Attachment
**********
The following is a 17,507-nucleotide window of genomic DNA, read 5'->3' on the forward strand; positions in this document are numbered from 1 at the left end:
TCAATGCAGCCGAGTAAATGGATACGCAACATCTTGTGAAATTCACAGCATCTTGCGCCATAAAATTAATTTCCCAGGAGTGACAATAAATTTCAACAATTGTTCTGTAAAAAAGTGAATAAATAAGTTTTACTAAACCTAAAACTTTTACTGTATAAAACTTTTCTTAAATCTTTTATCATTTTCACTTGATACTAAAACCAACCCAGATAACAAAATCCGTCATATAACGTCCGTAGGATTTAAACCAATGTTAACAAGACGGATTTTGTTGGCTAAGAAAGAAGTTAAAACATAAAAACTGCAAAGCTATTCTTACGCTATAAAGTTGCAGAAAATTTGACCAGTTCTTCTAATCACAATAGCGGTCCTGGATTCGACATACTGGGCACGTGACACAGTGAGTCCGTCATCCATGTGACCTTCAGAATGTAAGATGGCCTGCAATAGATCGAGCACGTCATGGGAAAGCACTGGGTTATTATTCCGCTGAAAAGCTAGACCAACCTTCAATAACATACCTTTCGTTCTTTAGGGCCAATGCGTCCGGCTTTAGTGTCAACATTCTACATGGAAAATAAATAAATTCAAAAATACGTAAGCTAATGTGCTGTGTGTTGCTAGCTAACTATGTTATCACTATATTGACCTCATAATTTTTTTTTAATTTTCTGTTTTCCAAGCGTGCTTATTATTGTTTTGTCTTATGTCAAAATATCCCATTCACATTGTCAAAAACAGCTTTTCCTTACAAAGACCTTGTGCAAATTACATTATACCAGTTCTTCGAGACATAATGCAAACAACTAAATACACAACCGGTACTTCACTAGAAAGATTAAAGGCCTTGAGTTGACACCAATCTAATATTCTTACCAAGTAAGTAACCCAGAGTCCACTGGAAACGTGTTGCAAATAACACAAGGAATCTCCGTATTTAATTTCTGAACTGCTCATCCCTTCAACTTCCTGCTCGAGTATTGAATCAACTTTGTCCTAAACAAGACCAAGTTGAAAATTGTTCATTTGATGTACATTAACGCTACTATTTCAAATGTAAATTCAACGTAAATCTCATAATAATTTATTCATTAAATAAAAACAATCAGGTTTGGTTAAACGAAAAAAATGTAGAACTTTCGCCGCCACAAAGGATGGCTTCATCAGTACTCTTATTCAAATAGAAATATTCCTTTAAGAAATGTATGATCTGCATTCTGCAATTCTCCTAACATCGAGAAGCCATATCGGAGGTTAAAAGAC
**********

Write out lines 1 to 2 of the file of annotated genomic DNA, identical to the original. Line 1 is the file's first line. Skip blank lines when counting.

The following is a 17,507-nucleotide window of genomic DNA, read 5'->3' on the forward strand; positions in this document are numbered from 1 at the left end:
TCAATGCAGCCGAGTAAATGGATACGCAACATCTTGTGAAATTCACAGCATCTTGCGCCATAAAATTAATTTCCCAGGAGTGACAATAAATTTCAACAATTGTTCTGTAAAAAAGTGAATAAATAAGTTTTACTAAACCTAAAACTTTTACTGTATAAAACTTTTCTTAAATCTTTTATCATTTTCACTTGATACTAAAACCAACCCAGATAACAAAATCCGTCATATAACGTCCGTAGGATTTAAACCAATGTTAACAAGACGGATTTTGTTGGCTAAGAAAGAAGTTAAAACATAAAAACTGCAAAGCTATTCTTACGCTATAAAGTTGCAGAAAATTTGACCAGTTCTTCTAATCACAATAGCGGTCCTGGATTCGACATACTGGGCACGTGACACAGTGAGTCCGTCATCCATGTGACCTTCAGAATGTAAGATGGCCTGCAATAGATCGAGCACGTCATGGGAAAGCACTGGGTTATTATTCCGCTGAAAAGCTAGACCAACCTTCAATAACATACCTTTCGTTCTTTAGGGCCAATGCGTCCGGCTTTAGTGTCAACATTCTACATGGAAAATAAATAAATTCAAAAATACGTAAGCTAATGTGCTGTGTGTTGCTAGCTAACTATGTTATCACTATATTGACCTCATAATTTTTTTTTAATTTTCTGTTTTCCAAGCGTGCTTATTATTGTTTTGTCTTATGTCAAAATATCCCATTCACATTGTCAAAAACAGCTTTTCCTTACAAAGACCTTGTGCAAATTACATTATACCAGTTCTTCGAGACATAATGCAAACAACTAAATACACAACCGGTACTTCACTAGAAAGATTAAAGGCCTTGAGTTGACACCAATCTAATATTCTTACCAAGTAAGTAACCCAGAGTCCACTGGAAACGTGTTGCAAATAACACAAGGAATCTCCGTATTTAATTTCTGAACTGCTCATCCCTTCAACTTCCTGCTCGAGTATTGAATCAACTTTGTCCTAAACAAGACCAAGTTGAAAATTGTTCATTTGATGTACATTAACGCTACTATTTCAAATGTAAATTCAACGTAAATCTCATAATAATTTATTCATTAAATAAAAACAATCAGGTTTGGTTAAACGAAAAAAATGTAGAACTTTCGCCGCCACAAAGGATGGCTTCATCAGTACTCTTATTCAAATAGAAATATTCCTTTAAGAAATGTATGATCTGCATTCTGCAATTCTCCTAACATCGAGAAGCCATATCGGAGGTTAAAAGAC